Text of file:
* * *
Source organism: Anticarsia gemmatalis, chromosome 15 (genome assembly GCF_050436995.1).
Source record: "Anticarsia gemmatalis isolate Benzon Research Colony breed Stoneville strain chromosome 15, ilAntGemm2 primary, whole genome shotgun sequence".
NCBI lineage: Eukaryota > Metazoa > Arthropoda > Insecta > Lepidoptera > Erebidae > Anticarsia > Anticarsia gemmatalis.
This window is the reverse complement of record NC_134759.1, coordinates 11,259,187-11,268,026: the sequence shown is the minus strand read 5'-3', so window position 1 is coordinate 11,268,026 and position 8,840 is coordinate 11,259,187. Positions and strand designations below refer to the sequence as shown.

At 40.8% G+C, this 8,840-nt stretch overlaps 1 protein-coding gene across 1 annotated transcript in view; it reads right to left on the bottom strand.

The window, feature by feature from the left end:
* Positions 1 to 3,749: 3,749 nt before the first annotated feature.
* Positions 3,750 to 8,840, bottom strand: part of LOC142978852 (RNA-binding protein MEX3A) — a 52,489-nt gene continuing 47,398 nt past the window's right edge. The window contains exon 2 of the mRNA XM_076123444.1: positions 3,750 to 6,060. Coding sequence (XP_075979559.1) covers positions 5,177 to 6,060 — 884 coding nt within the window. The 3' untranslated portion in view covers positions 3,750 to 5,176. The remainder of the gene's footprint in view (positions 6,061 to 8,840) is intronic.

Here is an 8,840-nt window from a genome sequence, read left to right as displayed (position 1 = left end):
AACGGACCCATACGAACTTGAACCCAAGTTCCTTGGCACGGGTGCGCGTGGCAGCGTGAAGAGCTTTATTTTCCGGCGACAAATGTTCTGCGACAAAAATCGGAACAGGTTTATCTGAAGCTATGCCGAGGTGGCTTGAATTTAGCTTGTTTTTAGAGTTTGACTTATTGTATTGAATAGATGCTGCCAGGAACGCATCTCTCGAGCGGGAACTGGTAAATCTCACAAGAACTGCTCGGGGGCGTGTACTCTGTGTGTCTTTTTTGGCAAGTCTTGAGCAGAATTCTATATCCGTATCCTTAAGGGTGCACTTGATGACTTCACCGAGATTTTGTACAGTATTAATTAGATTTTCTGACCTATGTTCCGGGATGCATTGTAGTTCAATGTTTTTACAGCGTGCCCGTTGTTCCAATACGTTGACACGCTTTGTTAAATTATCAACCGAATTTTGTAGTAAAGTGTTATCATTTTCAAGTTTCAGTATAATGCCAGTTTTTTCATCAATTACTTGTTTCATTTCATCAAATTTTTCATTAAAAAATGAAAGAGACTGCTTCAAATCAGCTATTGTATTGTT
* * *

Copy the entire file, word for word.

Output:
Source organism: Anticarsia gemmatalis, chromosome 15 (genome assembly GCF_050436995.1).
Source record: "Anticarsia gemmatalis isolate Benzon Research Colony breed Stoneville strain chromosome 15, ilAntGemm2 primary, whole genome shotgun sequence".
NCBI lineage: Eukaryota > Metazoa > Arthropoda > Insecta > Lepidoptera > Erebidae > Anticarsia > Anticarsia gemmatalis.
This window is the reverse complement of record NC_134759.1, coordinates 11,259,187-11,268,026: the sequence shown is the minus strand read 5'-3', so window position 1 is coordinate 11,268,026 and position 8,840 is coordinate 11,259,187. Positions and strand designations below refer to the sequence as shown.

At 40.8% G+C, this 8,840-nt stretch overlaps 1 protein-coding gene across 1 annotated transcript in view; it reads right to left on the bottom strand.

The window, feature by feature from the left end:
* Positions 1 to 3,749: 3,749 nt before the first annotated feature.
* Positions 3,750 to 8,840, bottom strand: part of LOC142978852 (RNA-binding protein MEX3A) — a 52,489-nt gene continuing 47,398 nt past the window's right edge. The window contains exon 2 of the mRNA XM_076123444.1: positions 3,750 to 6,060. Coding sequence (XP_075979559.1) covers positions 5,177 to 6,060 — 884 coding nt within the window. The 3' untranslated portion in view covers positions 3,750 to 5,176. The remainder of the gene's footprint in view (positions 6,061 to 8,840) is intronic.

Here is an 8,840-nt window from a genome sequence, read left to right as displayed (position 1 = left end):
AACGGACCCATACGAACTTGAACCCAAGTTCCTTGGCACGGGTGCGCGTGGCAGCGTGAAGAGCTTTATTTTCCGGCGACAAATGTTCTGCGACAAAAATCGGAACAGGTTTATCTGAAGCTATGCCGAGGTGGCTTGAATTTAGCTTGTTTTTAGAGTTTGACTTATTGTATTGAATAGATGCTGCCAGGAACGCATCTCTCGAGCGGGAACTGGTAAATCTCACAAGAACTGCTCGGGGGCGTGTACTCTGTGTGTCTTTTTTGGCAAGTCTTGAGCAGAATTCTATATCCGTATCCTTAAGGGTGCACTTGATGACTTCACCGAGATTTTGTACAGTATTAATTAGATTTTCTGACCTATGTTCCGGGATGCATTGTAGTTCAATGTTTTTACAGCGTGCCCGTTGTTCCAATACGTTGACACGCTTTGTTAAATTATCAACCGAATTTTGTAGTAAAGTGTTATCATTTTCAAGTTTCAGTATAATGCCAGTTTTTTCATCAATTACTTGTTTCATTTCATCAAATTTTTCATTAAAAAATGAAAGAGACTGCTTCAAATCAGCTATTGTATTGTT